My collection of Disney camera straps (here’s my recommended custom eBay search for these) were the best of both worlds, as I used these for a while, and they also increased in value. By contrast, the Big Figs (here’s my custom eBay search in case you want do fill your house with these!) were the worst collection, as these things are huge, Disney used to make dozens each year, and…did I mention they were huge? Even when on display, the empty boxes took up tons of room. On the plus side, they also increased in value.
I’ve already covered it in my Disney Theme Park Library post, but I have an extensive (and growing) library of Disney Parks books. Also, I have a large Disney Parks background audio collection, but that doesn’t take up any space since it’s all digital. Oh, and along those same lines, I guess I have a pretty big photo collection, too!
So you want to get started collecting…the first step is building your collection. There are a few ways to do this. The easiest is simply to start from scratch, slowly accumulating brand new items directly from Disney on each subsequent trip you take. If you’re collecting for fun, this is a great way to go about it because each item in your collection will be tied to memories of your vacations. It’s a nice, sentimental way to go about things.
I like that approach, but I’m also a sucker for history and vintage memorabilia. To acquire these older items, the best place to look is eBay. This is by far the easiest way to find the best selection of things that will fit into your collection. There are other online auction sites, but eBay pretty much has a stranglehold on this corner of the internet.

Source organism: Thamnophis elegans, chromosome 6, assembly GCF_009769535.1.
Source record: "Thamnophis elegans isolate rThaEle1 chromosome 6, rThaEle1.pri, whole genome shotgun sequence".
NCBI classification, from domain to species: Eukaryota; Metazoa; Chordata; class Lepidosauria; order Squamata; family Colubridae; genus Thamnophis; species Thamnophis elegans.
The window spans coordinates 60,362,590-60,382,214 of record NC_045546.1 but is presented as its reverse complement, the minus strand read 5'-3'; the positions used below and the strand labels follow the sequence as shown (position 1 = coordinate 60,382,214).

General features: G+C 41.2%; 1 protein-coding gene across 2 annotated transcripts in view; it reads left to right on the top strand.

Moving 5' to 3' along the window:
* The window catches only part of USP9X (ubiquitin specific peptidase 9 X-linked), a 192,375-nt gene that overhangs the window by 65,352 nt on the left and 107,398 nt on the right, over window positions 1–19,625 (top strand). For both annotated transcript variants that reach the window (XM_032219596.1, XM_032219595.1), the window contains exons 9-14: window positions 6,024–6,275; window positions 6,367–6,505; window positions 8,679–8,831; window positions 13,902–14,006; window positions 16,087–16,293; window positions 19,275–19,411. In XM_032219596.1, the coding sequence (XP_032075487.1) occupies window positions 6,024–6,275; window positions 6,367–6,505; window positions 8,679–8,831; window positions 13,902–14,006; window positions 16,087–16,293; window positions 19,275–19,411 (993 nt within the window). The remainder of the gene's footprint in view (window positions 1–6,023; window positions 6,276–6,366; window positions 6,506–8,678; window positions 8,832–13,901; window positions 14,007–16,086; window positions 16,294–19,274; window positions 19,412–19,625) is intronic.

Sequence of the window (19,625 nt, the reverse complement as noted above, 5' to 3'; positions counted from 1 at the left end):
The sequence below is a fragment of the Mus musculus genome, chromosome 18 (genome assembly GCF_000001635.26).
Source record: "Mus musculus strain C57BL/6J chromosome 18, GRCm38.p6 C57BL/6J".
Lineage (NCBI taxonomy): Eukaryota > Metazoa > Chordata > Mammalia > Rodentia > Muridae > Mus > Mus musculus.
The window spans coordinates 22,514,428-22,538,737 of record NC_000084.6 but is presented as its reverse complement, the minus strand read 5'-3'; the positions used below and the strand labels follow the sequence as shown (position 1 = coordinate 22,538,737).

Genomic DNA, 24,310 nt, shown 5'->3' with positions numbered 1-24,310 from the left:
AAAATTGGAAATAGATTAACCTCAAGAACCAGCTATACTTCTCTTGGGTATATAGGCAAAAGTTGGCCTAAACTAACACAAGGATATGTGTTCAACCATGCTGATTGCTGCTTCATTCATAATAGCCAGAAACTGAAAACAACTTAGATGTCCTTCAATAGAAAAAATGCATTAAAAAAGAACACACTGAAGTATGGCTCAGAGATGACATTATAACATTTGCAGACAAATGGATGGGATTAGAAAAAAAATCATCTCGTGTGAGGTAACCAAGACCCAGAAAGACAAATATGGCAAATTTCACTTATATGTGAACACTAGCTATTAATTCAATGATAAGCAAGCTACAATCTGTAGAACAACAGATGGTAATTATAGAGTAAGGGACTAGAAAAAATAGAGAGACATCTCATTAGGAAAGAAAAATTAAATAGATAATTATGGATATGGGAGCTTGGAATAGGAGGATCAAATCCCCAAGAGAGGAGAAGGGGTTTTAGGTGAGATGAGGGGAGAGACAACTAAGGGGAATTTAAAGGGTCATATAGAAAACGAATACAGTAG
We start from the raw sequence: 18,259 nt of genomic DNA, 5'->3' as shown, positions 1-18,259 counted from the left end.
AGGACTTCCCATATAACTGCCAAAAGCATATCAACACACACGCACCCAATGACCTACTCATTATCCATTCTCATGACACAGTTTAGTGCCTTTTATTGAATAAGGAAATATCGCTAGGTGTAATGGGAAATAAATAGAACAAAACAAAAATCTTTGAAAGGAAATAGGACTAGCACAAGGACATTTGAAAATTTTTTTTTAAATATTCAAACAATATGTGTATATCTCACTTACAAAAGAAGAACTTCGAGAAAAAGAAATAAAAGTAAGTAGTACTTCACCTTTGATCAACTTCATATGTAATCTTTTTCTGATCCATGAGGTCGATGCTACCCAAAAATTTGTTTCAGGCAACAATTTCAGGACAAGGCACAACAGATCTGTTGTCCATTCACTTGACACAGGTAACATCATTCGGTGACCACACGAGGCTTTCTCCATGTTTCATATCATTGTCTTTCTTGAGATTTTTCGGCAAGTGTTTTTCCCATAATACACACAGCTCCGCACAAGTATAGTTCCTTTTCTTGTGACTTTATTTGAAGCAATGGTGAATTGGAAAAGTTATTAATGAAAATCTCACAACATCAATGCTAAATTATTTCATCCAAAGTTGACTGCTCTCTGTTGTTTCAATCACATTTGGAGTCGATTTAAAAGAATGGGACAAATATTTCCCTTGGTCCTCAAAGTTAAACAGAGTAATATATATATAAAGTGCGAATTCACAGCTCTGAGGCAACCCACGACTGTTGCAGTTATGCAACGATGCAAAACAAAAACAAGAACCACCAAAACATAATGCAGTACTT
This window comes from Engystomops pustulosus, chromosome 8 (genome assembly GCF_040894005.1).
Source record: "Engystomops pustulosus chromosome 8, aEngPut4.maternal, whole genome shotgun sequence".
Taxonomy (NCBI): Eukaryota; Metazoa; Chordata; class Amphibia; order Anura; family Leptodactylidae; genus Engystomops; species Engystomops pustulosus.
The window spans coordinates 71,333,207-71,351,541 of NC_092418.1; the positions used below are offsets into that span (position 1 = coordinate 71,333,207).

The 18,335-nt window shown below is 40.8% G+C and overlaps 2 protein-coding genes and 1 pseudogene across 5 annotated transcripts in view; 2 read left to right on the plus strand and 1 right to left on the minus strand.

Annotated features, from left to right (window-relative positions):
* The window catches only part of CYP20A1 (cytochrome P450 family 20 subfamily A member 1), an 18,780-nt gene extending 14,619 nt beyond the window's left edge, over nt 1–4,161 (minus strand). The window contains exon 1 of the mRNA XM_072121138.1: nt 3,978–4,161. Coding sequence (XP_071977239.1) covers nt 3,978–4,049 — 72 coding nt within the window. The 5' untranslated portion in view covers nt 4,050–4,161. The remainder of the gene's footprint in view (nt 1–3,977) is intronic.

When it comes to eBay, I’d recommend saving custom searches and having eBay email you daily results for some of these. You can tweak these searches over time using standard Boolean rules so that you aren’t getting results about which you don’t care.
These emails will save you a lot of time, and prevent you from spending hours a day on eBay, which ultimately leads to expanding your collections and buying things you otherwise wouldn’t. I speak from experience here…I never knew I needed a Blizzard Beach Ice Gator bobblehead…until eBay plotted against me and forced me to buy one! 😉
Another great feature on eBay is the ability to search “Completed Listings.” Before you start buying anything
, I’d highly recommend going through completed listings. Not only will this give you an idea of the market value of various items, but you can get a general feel for what items are common and uncommon, so you know when you can wait for a cheaper listing and when you should bid high on something (since you may not see it again anytime soon).